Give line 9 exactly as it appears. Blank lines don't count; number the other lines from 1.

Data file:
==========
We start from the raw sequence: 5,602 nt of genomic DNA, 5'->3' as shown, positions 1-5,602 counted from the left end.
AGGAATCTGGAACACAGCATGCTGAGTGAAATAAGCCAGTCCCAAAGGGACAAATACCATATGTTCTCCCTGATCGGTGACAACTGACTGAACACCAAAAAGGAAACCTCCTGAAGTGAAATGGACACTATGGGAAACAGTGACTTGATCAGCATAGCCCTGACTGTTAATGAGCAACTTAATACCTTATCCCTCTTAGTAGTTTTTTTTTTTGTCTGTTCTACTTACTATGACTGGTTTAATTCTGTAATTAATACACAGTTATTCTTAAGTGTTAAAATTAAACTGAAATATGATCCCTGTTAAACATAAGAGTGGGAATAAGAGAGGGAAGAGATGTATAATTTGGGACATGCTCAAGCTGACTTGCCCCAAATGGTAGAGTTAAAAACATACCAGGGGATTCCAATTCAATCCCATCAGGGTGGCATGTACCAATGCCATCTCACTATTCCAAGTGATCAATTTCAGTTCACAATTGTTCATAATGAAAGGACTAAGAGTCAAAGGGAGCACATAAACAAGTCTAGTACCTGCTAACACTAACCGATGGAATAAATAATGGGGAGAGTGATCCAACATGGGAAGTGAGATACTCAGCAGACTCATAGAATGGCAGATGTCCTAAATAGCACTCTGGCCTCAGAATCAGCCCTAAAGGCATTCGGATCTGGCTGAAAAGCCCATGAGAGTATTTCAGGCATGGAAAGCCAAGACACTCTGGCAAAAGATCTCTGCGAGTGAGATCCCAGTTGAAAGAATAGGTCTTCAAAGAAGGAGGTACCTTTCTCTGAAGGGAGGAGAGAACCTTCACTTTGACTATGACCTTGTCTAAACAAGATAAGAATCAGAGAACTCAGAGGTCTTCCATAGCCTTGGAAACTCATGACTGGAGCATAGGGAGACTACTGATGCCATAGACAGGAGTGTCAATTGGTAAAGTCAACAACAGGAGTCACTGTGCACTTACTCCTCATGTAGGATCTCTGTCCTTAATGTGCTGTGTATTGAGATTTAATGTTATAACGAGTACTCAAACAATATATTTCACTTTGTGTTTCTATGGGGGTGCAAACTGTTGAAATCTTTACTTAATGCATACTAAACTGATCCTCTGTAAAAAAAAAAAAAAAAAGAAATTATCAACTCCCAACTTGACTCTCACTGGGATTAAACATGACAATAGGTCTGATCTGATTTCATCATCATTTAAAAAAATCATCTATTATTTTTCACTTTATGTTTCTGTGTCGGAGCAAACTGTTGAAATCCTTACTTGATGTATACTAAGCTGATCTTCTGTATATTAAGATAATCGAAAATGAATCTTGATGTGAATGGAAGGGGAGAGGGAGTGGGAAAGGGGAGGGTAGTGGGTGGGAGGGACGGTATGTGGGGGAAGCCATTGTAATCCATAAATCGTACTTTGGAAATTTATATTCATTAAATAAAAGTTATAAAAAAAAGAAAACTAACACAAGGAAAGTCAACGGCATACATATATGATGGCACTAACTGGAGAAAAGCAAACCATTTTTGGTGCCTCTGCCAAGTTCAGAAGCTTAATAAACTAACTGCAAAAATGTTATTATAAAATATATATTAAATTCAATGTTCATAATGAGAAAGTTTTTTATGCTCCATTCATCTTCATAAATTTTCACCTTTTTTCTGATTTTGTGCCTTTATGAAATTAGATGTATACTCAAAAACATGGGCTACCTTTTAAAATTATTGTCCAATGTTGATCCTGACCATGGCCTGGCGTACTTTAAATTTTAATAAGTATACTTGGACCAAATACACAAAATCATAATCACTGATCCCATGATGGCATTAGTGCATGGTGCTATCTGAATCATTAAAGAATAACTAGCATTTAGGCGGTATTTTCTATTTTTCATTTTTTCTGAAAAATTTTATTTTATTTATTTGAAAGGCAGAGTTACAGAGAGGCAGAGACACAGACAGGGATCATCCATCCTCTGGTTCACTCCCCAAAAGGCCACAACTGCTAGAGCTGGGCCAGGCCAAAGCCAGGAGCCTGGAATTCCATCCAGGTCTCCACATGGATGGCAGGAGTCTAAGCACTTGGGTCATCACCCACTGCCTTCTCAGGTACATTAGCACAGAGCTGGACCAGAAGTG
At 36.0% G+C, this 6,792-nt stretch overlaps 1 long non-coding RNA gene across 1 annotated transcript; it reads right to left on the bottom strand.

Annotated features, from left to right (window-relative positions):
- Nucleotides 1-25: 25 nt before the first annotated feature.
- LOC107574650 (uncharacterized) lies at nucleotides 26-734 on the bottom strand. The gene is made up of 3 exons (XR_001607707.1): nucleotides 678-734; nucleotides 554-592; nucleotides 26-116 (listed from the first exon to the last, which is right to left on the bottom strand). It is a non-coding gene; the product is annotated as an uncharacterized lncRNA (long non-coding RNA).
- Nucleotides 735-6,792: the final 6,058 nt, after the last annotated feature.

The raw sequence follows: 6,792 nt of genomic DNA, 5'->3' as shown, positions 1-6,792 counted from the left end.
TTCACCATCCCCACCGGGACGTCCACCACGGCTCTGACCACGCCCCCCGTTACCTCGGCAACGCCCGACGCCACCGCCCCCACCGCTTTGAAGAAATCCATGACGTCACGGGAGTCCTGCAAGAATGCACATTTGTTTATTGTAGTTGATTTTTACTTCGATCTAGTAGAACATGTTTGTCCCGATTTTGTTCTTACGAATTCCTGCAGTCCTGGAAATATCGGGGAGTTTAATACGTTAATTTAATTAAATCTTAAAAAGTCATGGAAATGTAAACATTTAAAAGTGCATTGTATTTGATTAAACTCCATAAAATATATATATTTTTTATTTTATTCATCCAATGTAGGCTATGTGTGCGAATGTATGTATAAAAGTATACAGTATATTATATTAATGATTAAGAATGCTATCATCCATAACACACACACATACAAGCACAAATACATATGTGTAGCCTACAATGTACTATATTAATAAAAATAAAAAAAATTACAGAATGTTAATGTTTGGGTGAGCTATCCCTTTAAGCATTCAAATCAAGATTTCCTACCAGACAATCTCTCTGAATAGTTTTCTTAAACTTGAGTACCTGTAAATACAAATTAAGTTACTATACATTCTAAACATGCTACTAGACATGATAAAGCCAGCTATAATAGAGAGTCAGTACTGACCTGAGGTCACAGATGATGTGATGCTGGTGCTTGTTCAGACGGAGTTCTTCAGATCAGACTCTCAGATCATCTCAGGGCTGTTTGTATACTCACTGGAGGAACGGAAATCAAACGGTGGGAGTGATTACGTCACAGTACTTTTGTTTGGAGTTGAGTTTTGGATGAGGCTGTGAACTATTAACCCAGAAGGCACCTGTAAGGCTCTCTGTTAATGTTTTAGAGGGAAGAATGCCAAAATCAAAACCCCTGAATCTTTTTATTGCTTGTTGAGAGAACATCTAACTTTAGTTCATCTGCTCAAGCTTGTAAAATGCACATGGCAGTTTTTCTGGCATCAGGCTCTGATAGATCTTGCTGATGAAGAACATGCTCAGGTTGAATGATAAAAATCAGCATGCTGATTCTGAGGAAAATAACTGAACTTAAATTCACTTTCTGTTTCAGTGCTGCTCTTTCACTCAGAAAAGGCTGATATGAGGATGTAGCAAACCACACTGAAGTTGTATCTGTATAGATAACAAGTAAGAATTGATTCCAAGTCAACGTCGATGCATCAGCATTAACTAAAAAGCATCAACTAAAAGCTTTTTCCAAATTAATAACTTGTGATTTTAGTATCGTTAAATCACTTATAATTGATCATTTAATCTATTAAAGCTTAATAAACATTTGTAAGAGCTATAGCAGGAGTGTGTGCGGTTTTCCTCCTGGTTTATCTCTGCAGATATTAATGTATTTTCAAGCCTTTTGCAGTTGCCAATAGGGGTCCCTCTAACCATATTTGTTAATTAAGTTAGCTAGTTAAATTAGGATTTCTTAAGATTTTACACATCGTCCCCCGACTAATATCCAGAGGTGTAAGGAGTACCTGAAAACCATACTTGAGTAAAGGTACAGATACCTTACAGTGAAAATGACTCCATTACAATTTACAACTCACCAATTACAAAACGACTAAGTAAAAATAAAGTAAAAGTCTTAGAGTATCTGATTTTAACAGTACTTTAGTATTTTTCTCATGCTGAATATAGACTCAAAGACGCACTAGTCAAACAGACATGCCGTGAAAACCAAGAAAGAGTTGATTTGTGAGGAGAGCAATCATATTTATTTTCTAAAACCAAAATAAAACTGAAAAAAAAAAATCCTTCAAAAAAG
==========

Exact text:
TTCACCATCCCCACCGGGACGTCCACCACGGCTCTGACCACGCCCCCCGTTACCTCGGCAACGCCCGACGCCACCGCCCCCACCGCTTTGAAGAAATCCATGACGTCACGGGAGTCCTGCAAGAATGCACATTTGTTTATTGTAGTTGATTTTTACTTCGATCTAGTAGAACATGTTTGTCCCGATTTTGTTCTTACGAATTCCTGCAGTCCTGGAAATATCGGGGAGTTTAATACGTTAATTTAATTAAATCTTAAAAAGTCATGGAAATGTAAACATTTAAAAGTGCATTGTATTTGATTAAACTCCATAAAATATATATATTTTTTATTTTATTCATCCAATGTAGGCTATGTGTGCGAATGTATGTATAAAAGTATACAGTATATTATATTAATGATTAAGAATGCTATCATCCATAACACACACACATACAAGCACAAATACATATGTGTAGCCTACAATGTACTATATTAATAAAAATAAAAAAAATTACAGAATGTTAATGTTTGGGTGAGCTATCCCTTTAAGCATTCAAATCAAGATTTCCTACCAGACAATCTCTCTGAATAGTTTTCTTAAACTTGAGTACCTGTAAATACAAATTAAGTTACTATACATTCTAAACATGCTACTAGACATGATAAAGCCAGCTATAATAGAGAGTCAGTACTGACCTGAGGTCACAGATGATGTGATGCTGGTGCTTGTTCAGACGGAGTTCTTCAGATCAGACTCTCAGATCATCTCAGGGCTGTTTGTATACTCACTGGAGGAACGGAAATCAAACGGTGGGAGTGATTACGTCACAGTACTTTTGTTTGGAGTTGAGTTTTGGATGAGGCTGTGAACTATTAACCCAGAAGGCACCTGTAAGGCTCTCTGTTAATGTTTTAGAGGGAAGAATGCCAAAATCAAAACCCCTGAATCTTTTTATTGCTTGTTGAGAGAACATCTAACTTTAGTTCATCTGCTCAAGCTTGTAAAATGCACATGGCAGTTTTTCTGGCATCAGGCTCTGATAGATCTTGCTGATGAAGAACATGCTCAGGTTGAATGATAAAAATCAGCATGCTGATTCTGAGGAAAATAACTGAACTTAAATTCACTTTCTGTTTCAGTGCTGCTCTTTCACTCAGAAAAGGCTGATATGAGGATGTAGCAAACCACACTGAAGTTGTATCTGTATAGATAACAAGTAAGAATTGATTCCAAGTCAACGTCGATGCATCAGCATTAACTAAAAAGCATCAACTAAAAGCTTTTTCCAAATTAATAACTTGTGATTTTAGTATCGTTAAATCACTTATAATTGATCATTTAATCTATTAAAGCTTAATAAACATTTGTAAGAGCTATAGCAGGAGTGTGTGCGGTTTTCCTCCTGGTTTATCTCTGCAGATATTAATGTATTTTCAAGCCTTTTGCAGTTGCCAATAGGGGTCCCTCTAACCATATTTGTTAATTAAGTTAGCTAGTTAAATTAGGATTTCTTAAGATTTTACACATCGTCCCCCGACTAATATCCAGAGGTGTAAGGAGTACCTGAAAACCATACTTGAGTAAAGGTACAGATACCTTACAGTGAAAATGACTCCATTACAATTTACAACTCACCAATTACAAAACGACTAAGTAAAAATAAAGTAAAAGTCTTAGAGTATCTGATTTTAACAGTACTTTAGTATTTTTCTCATGCTGAATATAGACTCAAAGACGCACTAGTCAAACAGACATGCCGTGAAAACCAAGAAAGAGTTGATTTGTGAGGAGAGCAATCATATTTATTTTCTAAAACCAAAATAAAACTGAAAAAAAAAAATCCTTCAAAAAAG